Everytime you go into a scenario, and find yourself against a premade, that’s encouragement to go make friends. Everytime a warband runs you over in a lake, that’s encouragement.

      You have to remember that I’m mostly talking about newer players here. People who were weened on the succulent, pre-made free milk of T1-T3. A land where the only strategy that needs to be exercised in OrVR is “follow everyone else and kill the red names.” I believe that to these people encountering a premade like Blitz or Arsenal in a scenario is more of a reason to rail against “unfairness” and “elitism” than anything else. The whole rest of the game these people have played, which probably amounts to 30-50 hours, has built them up as hot shit, or at least lukewarm, and when you disabuse people of their preconceived notions a significant percentage of them are going to react poorly.

      Also note that I don’t believe that pugging scenarios or joining public warbands counts as “teaming” unless you attempt to take an active role in communicating and coordinating strategy with other people in the scenario/warband/other warbands. If you’re just along for the ride, following the herd to bash red names you’re still effectively playing solo in my eyes.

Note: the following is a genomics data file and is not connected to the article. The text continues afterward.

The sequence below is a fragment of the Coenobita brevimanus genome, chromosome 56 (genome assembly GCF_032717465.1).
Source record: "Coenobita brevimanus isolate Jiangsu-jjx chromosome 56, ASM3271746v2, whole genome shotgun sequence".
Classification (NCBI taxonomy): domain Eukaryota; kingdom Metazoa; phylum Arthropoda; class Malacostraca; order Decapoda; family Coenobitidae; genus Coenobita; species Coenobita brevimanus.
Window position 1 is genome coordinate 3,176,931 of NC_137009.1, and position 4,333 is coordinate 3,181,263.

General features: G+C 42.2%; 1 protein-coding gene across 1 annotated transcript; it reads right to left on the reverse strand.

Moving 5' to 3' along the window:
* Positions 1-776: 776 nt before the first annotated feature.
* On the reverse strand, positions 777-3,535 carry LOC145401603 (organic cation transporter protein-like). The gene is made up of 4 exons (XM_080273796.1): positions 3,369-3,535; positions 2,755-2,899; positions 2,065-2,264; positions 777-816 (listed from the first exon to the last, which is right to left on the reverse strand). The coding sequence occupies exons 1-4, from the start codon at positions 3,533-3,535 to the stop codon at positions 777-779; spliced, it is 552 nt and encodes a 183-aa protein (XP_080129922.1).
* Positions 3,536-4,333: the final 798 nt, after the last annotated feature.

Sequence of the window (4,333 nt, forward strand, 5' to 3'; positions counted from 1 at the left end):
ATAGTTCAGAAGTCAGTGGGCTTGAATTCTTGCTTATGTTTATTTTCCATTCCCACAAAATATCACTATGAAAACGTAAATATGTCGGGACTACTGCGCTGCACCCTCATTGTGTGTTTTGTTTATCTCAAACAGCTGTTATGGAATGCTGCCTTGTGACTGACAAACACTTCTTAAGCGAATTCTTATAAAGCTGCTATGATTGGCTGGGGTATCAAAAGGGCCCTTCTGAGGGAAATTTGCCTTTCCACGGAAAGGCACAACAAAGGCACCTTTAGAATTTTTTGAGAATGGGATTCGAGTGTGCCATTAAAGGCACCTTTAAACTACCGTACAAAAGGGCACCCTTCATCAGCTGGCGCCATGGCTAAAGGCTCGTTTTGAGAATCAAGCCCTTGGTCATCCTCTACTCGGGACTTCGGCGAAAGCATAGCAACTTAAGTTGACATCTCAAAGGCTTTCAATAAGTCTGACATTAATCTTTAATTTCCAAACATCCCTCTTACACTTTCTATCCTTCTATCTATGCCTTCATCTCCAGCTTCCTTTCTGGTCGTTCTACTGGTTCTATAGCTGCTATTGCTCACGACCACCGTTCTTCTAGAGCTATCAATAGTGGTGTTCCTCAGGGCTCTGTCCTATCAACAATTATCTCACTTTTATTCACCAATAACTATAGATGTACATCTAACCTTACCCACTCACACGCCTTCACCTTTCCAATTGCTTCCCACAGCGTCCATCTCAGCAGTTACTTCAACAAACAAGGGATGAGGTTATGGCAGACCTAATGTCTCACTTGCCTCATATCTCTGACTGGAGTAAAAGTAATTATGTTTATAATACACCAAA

My counter-point here is to say that you wouldn’t go and play a shooter online and refuse to participate in combat, would you? That;s the way those games are meant to be played, and you either play it that way or you don’t play at all. It’s, pretty much, the same with WAR; though, of course, you can get by on your own. So, if you don’t want to play that way, why are you playing the game at all?